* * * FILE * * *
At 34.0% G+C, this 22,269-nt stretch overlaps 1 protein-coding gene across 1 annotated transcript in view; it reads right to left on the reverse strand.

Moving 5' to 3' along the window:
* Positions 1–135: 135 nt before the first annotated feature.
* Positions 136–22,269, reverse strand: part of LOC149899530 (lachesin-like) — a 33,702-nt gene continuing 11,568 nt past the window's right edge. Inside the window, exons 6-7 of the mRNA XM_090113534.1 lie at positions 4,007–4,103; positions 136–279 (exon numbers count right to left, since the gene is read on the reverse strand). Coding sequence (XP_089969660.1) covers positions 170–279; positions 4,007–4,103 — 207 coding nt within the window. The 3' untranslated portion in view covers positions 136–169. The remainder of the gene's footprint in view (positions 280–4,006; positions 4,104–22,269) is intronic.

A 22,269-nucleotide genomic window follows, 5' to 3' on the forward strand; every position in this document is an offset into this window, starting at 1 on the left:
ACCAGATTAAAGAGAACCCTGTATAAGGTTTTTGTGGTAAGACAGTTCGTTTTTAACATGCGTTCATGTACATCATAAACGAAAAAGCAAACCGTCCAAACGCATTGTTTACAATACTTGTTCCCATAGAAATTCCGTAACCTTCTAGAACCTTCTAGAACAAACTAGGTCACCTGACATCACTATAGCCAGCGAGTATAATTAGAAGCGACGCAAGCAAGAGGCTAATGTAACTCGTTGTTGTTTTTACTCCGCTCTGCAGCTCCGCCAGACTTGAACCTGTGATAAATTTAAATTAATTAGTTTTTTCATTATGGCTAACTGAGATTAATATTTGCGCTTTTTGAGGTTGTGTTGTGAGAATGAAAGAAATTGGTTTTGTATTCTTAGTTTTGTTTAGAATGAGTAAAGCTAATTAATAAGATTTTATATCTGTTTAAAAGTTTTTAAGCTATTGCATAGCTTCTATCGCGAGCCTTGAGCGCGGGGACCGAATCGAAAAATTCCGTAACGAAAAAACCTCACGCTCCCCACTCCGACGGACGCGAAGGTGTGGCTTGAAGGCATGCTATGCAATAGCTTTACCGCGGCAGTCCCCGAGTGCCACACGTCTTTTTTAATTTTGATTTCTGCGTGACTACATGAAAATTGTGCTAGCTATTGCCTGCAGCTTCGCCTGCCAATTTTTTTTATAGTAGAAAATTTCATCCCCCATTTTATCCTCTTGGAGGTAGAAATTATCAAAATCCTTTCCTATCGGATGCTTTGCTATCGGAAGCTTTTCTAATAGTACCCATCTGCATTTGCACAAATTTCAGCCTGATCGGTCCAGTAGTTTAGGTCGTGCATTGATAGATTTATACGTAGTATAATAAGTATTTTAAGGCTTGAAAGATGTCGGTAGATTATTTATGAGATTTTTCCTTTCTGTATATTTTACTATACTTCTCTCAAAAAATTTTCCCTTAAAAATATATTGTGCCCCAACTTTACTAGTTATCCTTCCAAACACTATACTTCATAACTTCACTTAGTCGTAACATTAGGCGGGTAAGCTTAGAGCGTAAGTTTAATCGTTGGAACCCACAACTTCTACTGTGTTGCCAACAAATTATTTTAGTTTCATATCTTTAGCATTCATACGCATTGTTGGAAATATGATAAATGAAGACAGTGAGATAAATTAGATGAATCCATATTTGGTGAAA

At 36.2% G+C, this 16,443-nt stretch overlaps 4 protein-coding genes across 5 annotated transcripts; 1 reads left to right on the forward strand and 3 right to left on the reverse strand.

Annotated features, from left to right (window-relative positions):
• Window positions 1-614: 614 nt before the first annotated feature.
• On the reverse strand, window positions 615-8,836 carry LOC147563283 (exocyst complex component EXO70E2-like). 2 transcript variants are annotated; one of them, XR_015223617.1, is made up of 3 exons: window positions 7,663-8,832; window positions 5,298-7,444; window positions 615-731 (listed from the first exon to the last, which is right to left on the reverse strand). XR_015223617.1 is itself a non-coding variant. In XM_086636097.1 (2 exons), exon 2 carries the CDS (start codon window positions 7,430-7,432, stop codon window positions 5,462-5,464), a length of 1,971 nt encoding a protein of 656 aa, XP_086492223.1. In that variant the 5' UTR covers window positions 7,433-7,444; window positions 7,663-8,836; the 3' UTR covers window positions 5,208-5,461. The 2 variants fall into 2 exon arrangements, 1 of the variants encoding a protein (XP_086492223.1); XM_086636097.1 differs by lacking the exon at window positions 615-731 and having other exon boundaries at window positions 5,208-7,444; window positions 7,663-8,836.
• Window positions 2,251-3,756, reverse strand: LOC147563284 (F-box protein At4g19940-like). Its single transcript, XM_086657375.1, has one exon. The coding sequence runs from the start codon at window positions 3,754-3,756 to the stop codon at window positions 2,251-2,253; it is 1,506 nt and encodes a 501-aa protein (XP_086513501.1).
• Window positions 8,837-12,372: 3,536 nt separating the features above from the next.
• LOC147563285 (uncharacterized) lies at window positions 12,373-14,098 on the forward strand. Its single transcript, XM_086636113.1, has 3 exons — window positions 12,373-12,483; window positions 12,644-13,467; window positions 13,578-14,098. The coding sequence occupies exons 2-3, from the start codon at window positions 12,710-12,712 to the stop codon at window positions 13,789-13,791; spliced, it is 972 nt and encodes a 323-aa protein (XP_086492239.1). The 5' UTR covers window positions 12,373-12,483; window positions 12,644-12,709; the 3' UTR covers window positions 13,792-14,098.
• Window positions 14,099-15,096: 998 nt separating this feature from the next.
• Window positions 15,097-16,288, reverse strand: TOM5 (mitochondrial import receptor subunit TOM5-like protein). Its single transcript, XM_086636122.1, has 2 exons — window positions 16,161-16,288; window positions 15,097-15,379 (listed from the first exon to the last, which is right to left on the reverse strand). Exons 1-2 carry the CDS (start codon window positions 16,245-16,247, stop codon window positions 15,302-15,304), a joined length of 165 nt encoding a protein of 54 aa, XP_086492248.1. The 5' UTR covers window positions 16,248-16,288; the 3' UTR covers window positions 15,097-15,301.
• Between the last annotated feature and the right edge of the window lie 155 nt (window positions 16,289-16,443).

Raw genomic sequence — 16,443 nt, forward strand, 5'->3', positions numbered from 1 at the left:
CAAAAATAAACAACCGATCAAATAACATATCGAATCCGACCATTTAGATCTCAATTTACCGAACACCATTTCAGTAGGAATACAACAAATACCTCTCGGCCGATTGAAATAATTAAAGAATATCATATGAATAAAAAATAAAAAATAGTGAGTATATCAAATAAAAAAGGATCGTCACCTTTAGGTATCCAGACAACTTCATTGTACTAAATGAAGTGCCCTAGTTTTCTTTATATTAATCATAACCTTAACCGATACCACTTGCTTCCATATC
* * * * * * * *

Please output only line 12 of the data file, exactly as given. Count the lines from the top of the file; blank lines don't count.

• Window positions 8,837-12,372: 3,536 nt separating the features above from the next.